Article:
Ayaka Ono is not an Ainu but has long been fascinated by the indigenous inhabitants of Hokkaido. Last year, she even became a performer of one of their traditional dances.

The 18-year-old, currently a sophomore at a high school in Kushiro, eastern Hokkaido, is a member of the Akanko Ainu Theater Ikoro near Lake Akan.

At the theater, Ono performs the classical “futtarechui” dance of Ainu girls alongside other female dancers clad in traditional costumes embroidered with patterns said to ward off evil. Shaking her head up and down, she swings her hair wildly to portray a pine tree swayed by winds.

Ono has also learned to perform the “sarorunrimuse” crane dance, stretching her arms to evoke a red-crowned crane’s flapping of its wings.

“I would like to express the Ainu people’s culture and belief that they are always protected by the gods and they should be grateful for the benefits of nature,” Ono said in an interview, adding that she has practiced hard in order to perform as many Ainu dances as possible.

The classical Ainu dance has been designated by the U.N. Educational, Scientific and Cultural Organization as an intangible cultural asset and is believed to have more than 200 different kinds of choreographies, each of which represents the movement of an animal and plant.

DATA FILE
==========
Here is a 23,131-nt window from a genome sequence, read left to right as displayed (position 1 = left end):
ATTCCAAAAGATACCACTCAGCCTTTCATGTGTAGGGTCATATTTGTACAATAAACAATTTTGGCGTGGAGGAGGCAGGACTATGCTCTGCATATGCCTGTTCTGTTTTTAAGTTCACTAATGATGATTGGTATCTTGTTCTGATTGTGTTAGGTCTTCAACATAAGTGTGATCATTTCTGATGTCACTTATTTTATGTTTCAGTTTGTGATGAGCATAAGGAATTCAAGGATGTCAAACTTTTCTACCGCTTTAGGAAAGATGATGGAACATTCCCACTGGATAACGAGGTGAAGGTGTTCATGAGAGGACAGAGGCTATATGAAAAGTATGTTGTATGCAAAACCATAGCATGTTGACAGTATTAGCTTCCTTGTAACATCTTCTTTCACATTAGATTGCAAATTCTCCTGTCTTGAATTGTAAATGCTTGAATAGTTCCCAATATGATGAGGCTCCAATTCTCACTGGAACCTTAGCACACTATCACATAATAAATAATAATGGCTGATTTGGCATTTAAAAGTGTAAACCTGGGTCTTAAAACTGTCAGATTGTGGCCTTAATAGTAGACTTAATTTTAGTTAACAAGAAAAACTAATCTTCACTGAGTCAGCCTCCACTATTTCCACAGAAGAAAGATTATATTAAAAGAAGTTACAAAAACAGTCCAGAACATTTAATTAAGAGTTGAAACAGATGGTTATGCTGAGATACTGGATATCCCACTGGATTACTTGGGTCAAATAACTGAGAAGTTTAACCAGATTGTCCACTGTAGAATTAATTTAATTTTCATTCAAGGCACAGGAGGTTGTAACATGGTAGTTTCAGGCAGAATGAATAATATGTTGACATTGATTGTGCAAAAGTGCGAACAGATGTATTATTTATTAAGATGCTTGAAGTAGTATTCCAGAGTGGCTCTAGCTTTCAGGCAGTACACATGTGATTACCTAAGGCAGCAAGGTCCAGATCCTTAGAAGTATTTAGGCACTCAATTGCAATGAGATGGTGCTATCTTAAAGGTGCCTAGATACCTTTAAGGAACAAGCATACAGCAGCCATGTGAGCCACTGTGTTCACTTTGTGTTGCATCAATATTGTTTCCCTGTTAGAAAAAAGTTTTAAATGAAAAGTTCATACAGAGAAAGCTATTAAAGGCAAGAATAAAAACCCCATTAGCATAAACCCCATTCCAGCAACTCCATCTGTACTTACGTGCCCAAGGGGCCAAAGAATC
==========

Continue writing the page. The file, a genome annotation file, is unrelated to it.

The Ainu offer their respect and gratitude to the gods by performing the dance.

Ono grew up near Lake Akan, where the Ainu people have formed a community called “kotan” in the Ainu language.

She was always surrounded by traditional Ainu musical instruments and craftworks, such as the “mukkuri” (a Jew’s harp usually made from bamboo) and wooden carvings of figures.

Last spring, she was asked by a relative who worked for the theater whether she was interested in becoming a dancer.

Ono started learning the basics of the dance from women of Ainu descent while enrolled in a high school correspondence course and receiving training to be a fisherman.

Ono, who has also engaged in classical Japanese dance, said, “It was challenging until I got used to it, as the way of using the hands and legs and setting the tempo is completely different (from Japanese dance.)”

Members of the theater perform as many as six times a day during the peak season in summer. Ono seems eager to do likewise.

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